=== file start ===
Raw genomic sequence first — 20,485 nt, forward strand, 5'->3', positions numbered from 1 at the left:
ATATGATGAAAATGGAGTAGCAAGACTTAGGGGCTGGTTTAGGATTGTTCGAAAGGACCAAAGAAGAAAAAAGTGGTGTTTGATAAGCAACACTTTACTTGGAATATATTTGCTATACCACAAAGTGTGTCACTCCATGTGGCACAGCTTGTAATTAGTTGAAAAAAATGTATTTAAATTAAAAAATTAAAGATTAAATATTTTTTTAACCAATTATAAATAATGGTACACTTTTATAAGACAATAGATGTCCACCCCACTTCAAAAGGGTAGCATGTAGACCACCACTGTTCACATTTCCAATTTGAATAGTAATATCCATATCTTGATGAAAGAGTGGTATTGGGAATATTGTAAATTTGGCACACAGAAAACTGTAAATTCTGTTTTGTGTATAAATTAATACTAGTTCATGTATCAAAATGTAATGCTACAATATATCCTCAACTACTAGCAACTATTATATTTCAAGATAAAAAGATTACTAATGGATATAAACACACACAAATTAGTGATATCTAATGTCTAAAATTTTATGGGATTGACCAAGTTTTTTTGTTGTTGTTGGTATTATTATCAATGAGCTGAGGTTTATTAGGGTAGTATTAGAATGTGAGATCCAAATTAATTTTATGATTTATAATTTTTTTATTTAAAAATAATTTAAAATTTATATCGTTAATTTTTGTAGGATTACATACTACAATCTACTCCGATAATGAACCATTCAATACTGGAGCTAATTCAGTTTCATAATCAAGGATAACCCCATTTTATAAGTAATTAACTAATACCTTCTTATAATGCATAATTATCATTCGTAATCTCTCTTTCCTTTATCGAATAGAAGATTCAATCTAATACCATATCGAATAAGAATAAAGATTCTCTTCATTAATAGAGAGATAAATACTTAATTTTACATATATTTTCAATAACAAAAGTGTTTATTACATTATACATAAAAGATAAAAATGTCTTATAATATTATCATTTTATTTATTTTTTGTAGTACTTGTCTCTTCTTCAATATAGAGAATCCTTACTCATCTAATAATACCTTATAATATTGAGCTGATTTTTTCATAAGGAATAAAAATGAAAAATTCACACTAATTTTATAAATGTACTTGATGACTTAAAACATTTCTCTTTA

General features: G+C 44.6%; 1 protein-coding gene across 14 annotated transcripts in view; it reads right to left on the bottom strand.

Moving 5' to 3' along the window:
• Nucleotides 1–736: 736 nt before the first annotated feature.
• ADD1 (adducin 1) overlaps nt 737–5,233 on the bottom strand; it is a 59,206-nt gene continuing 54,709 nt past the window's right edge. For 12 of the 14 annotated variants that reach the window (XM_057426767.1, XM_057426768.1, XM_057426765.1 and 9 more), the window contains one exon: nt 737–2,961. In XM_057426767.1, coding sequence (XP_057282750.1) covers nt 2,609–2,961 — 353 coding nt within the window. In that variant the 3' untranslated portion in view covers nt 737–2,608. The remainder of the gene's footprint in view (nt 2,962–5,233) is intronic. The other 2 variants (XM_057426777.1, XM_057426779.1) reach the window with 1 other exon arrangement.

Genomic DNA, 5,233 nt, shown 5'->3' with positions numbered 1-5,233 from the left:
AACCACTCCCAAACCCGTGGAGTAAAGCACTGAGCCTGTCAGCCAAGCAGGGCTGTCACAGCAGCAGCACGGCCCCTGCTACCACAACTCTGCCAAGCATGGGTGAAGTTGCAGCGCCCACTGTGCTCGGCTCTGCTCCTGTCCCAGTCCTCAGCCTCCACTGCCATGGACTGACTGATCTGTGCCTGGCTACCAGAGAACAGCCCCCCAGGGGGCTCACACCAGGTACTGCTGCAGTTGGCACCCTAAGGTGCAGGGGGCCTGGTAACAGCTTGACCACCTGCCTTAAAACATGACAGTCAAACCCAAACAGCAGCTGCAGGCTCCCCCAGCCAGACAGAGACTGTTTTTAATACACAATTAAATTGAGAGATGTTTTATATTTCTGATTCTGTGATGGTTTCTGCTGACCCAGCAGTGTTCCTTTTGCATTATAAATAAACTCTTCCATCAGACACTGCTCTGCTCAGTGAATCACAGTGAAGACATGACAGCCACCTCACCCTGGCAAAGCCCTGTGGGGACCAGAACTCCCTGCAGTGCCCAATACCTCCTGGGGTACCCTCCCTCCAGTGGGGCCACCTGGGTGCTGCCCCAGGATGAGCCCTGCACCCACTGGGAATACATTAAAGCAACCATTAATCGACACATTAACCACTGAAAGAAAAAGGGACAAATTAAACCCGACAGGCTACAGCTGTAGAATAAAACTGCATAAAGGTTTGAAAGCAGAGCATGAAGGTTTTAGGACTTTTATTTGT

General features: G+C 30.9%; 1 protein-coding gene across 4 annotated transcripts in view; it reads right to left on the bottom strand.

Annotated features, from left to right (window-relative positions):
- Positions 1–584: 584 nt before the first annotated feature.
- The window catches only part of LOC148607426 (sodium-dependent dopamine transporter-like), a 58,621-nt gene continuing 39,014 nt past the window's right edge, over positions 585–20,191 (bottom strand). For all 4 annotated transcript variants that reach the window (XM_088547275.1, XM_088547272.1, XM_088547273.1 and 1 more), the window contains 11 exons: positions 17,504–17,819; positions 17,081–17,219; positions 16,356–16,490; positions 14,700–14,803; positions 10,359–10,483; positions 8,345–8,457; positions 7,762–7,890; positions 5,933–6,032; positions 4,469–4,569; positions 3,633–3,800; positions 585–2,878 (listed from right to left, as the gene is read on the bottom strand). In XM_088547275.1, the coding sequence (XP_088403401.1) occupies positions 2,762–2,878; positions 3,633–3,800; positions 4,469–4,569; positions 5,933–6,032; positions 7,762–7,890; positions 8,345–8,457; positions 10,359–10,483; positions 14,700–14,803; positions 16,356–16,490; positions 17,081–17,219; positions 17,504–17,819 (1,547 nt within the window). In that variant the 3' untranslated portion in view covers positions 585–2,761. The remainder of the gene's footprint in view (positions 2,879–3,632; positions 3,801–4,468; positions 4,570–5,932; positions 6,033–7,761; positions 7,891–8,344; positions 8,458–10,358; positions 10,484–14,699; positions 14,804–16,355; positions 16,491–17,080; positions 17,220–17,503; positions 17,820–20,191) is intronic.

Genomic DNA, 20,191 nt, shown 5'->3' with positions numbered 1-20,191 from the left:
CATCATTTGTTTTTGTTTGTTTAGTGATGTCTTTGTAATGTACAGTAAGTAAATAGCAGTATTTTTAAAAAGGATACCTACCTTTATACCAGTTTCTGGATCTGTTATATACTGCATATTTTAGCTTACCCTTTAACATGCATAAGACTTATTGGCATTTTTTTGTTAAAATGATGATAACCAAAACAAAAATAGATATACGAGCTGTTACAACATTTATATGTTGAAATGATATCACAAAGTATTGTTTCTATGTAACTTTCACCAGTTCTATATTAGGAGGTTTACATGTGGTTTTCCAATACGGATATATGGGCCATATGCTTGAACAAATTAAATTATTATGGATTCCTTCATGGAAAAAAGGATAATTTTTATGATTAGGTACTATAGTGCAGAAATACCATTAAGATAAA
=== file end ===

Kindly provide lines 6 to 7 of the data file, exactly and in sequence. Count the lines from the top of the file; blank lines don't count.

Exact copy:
• ADD1 (adducin 1) overlaps nt 737–5,233 on the bottom strand; it is a 59,206-nt gene continuing 54,709 nt past the window's right edge. For 12 of the 14 annotated variants that reach the window (XM_057426767.1, XM_057426768.1, XM_057426765.1 and 9 more), the window contains one exon: nt 737–2,961. In XM_057426767.1, coding sequence (XP_057282750.1) covers nt 2,609–2,961 — 353 coding nt within the window. In that variant the 3' untranslated portion in view covers nt 737–2,608. The remainder of the gene's footprint in view (nt 2,962–5,233) is intronic. The other 2 variants (XM_057426777.1, XM_057426779.1) reach the window with 1 other exon arrangement.

Genomic DNA, 5,233 nt, shown 5'->3' with positions numbered 1-5,233 from the left: